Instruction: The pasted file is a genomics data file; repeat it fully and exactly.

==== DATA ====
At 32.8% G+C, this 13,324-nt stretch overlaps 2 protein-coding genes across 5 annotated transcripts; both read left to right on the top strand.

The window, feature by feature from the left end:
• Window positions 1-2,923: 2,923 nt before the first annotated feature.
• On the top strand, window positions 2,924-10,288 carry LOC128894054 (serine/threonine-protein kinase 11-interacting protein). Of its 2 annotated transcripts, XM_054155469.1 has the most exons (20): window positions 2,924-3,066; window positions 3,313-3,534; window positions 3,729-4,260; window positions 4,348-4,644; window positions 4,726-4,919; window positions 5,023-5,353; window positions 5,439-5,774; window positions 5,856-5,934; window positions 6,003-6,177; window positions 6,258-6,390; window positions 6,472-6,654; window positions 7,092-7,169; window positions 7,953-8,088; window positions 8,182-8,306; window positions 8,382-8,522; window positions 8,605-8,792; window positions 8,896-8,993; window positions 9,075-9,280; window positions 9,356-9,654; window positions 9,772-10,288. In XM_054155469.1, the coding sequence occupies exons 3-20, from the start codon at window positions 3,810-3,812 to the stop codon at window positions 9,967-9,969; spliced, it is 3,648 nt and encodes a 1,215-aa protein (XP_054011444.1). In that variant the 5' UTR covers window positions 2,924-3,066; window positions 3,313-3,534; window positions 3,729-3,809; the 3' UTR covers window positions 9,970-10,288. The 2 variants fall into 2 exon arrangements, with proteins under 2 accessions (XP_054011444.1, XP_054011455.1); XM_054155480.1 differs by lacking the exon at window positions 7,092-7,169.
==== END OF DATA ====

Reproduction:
At 32.8% G+C, this 13,324-nt stretch overlaps 2 protein-coding genes across 5 annotated transcripts; both read left to right on the top strand.

The window, feature by feature from the left end:
• Window positions 1-2,923: 2,923 nt before the first annotated feature.
• On the top strand, window positions 2,924-10,288 carry LOC128894054 (serine/threonine-protein kinase 11-interacting protein). Of its 2 annotated transcripts, XM_054155469.1 has the most exons (20): window positions 2,924-3,066; window positions 3,313-3,534; window positions 3,729-4,260; window positions 4,348-4,644; window positions 4,726-4,919; window positions 5,023-5,353; window positions 5,439-5,774; window positions 5,856-5,934; window positions 6,003-6,177; window positions 6,258-6,390; window positions 6,472-6,654; window positions 7,092-7,169; window positions 7,953-8,088; window positions 8,182-8,306; window positions 8,382-8,522; window positions 8,605-8,792; window positions 8,896-8,993; window positions 9,075-9,280; window positions 9,356-9,654; window positions 9,772-10,288. In XM_054155469.1, the coding sequence occupies exons 3-20, from the start codon at window positions 3,810-3,812 to the stop codon at window positions 9,967-9,969; spliced, it is 3,648 nt and encodes a 1,215-aa protein (XP_054011444.1). In that variant the 5' UTR covers window positions 2,924-3,066; window positions 3,313-3,534; window positions 3,729-3,809; the 3' UTR covers window positions 9,970-10,288. The 2 variants fall into 2 exon arrangements, with proteins under 2 accessions (XP_054011444.1, XP_054011455.1); XM_054155480.1 differs by lacking the exon at window positions 7,092-7,169.